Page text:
For many countries in Europe and beyond, the COVID-19 pandemic is beginning to ease, meaning that some governments are in discussions on how best to restart their economies. Many have indicated that this will be done slowly to prevent a second peak of the virus. A crucial focus amidst these talks is the topic of climate change and many are calling for governments to fuel a ‘clean recovery’ and tackle both the climate change problems and economic recovery together. A glimmer of hope, amidst the horrors that the coronavirus pandemic has delivered, has certainly been the impact lockdown measures has had on the environment. Numerous sources have noted that this has caused the biggest carbon crash ever recorded, and global findings from the International Energy Agency forecast that ‘Global CO2 emissions are expected to decline by 8%, or almost 2.6 gigatonnes (Gt), to levels of 10 years ago.’ Many believe that this is an opportune time to harness these positive environmental changes and weave further improvements into economic restorations.
Some may go further to argue that there has been a conscious global awakening when it comes to climate change. Humanity’s mistreatment and destruction of nature has been pointed to as a cause of dangerous viral outbreaks serving as a terrifying warning, the unprecedented drop in pollution is noticeable and perhaps demonstrates the attainability of a green future, and many have quite literally returned to nature as they swap daily commutes for relished daily walks, bike rides and exercise out in the beautiful outdoors.
The International Energy Agency (IEA) also reported that ‘analysis of daily data through mid-April shows that countries in full lockdown are experiencing an average 25% decline in energy demand per week and countries in partial lockdown an average 18% decline.’ The global energy demand declined by 3.8% in which Coal has reduced by 8%, Oil 5%, Gas 2% and Electricity by 20%. Oil was significantly reduced by the depletion of aviation and mobility which makes up approximately 60% of global oil demand. ‘By the end of March, global road transport activity was almost 50% below the 2019 average and aviation 60% below.’ According to the IEA the only area of energy supply that saw a growth in demand was renewable energy, ‘driven by larger installed capacity and priority dispatch.’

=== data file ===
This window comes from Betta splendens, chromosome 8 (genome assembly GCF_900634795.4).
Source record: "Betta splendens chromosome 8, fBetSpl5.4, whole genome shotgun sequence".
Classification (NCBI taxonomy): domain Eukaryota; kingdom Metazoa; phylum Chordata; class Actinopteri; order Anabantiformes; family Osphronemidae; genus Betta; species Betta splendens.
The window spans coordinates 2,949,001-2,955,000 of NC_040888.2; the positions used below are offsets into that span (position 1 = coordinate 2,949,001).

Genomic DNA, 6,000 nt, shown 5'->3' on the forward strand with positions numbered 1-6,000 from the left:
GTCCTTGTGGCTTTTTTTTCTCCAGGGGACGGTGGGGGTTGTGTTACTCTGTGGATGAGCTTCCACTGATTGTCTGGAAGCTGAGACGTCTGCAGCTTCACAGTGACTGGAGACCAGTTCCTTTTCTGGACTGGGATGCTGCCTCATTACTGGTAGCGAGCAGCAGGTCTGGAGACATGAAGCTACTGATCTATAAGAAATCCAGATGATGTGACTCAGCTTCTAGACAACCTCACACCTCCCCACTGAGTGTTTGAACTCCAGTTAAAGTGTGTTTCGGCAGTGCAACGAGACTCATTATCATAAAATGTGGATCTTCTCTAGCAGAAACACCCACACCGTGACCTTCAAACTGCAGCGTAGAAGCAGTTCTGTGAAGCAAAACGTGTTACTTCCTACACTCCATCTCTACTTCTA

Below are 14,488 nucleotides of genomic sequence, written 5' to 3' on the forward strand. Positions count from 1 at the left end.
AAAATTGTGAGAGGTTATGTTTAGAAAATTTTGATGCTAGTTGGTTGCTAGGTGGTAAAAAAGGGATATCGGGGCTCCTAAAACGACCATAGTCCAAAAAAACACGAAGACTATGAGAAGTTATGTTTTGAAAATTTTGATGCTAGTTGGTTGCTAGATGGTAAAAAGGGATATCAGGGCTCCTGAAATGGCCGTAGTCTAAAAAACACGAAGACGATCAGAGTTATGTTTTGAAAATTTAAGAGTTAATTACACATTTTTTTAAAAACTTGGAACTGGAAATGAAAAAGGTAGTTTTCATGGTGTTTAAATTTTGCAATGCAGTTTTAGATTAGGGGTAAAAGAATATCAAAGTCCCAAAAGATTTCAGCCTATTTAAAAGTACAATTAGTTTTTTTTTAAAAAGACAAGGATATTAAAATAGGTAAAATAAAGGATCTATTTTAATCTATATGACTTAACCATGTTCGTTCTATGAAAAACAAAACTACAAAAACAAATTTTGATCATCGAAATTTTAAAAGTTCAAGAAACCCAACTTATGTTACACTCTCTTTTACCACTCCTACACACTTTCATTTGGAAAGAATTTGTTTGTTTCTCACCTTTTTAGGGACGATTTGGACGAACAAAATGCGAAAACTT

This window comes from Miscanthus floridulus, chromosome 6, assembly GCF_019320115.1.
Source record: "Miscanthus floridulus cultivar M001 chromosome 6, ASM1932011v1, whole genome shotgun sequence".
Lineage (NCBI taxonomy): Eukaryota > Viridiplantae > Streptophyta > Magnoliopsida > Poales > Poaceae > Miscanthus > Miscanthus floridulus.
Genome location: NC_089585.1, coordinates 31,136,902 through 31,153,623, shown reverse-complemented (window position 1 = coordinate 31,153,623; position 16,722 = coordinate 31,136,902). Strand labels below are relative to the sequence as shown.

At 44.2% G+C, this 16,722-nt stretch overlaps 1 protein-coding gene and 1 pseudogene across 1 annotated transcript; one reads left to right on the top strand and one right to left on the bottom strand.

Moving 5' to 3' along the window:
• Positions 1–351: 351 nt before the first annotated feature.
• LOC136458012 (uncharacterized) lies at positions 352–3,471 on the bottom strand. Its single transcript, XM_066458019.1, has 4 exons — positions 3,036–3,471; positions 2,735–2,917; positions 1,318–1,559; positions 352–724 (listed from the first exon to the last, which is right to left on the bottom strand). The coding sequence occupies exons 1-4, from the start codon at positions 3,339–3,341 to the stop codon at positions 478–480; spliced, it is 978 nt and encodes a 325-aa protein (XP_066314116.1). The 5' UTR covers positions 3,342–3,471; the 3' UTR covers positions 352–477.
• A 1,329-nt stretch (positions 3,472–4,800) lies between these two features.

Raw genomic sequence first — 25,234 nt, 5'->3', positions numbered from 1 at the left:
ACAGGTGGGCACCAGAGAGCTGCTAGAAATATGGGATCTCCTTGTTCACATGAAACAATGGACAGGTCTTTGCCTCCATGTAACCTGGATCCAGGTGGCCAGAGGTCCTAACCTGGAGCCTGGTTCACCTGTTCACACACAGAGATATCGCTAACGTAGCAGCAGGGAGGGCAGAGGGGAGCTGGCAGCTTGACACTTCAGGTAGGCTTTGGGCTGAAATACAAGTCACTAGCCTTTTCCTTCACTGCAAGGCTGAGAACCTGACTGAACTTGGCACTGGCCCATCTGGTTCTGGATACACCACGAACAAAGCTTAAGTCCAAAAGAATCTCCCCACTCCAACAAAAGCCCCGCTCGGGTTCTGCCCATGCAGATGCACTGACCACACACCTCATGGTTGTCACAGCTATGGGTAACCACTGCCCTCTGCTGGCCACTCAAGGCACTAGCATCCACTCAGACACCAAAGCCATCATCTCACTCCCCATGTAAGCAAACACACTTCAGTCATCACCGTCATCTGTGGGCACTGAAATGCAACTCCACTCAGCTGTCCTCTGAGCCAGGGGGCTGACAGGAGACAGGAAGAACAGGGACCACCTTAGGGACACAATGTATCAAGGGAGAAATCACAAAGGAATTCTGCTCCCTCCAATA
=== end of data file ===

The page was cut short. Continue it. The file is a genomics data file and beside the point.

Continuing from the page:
According to The Guardian, the IEA also went onto report that globally, investment in renewable energy could deliver global GDP gains of £98tn by 2050 and generate massive economic benefits, stating that it would pay for itself, return $3 and $8 on every dollar invested and increase the number of jobs to 42m over the next 30 years, (not to mention the positive impact on global health). In The Guardian the IEA director general, Francesco La Camera, said that the global crisis derived from the COVID-19 outbreak exposed ‘“the deep vulnerabilities of the current system” and urged governments to invest in renewable energy to kickstart economic growth and help meet climate targets.’ Further advising that:
“Governments are facing a difficult task of bringing the health emergency under control while introducing major stimulus and recovery measures… By accelerating renewables and making the energy transition an integral part of the wider recovery, governments can achieve multiple economic and social objectives in the pursuit of a resilient future that leaves nobody behind.”
This seems to be the consensus with many experts in the field who are campaigning their respective governments and industry giants to opt for a green recovery. In Australia, one example is the Australian Industry Group (representing over 60,000 businesses), who called for COVID-19 recovery and Climate change to go hand in hand. The Chief Executive, Innes Willox, stated: “There’s a lot that we can do to rebuild stronger and cleaner, the need is urgent. Covid-19 and climate are bigger than any economic challenge we’ve faced in the last century.”
According to the BBC, government advisers in the UK have recommended that funds for Post-COVID recovery go to industries that will reduce carbon emissions, advising that the public should work from home where possible, opt for cycling, consult GP’s online and other initiatives. It seems that this school of thought may lead making many of the digital and ‘green’ procedures that we have had to quickly turn to during the crisis, permanent. The Committee on Climate Change (CCC) advised that broadband should be prioritized over road building, outlining many small changes that could be made to harness this green recovery.
Andrew Steer, chief executive of the World Resources Institute, said: “As the world looks to recover from the current health and economic crises, we face a choice: we can pursue a modern, clean, healthy energy system, or we can go back to the old, polluting ways of doing business. We must choose the former.”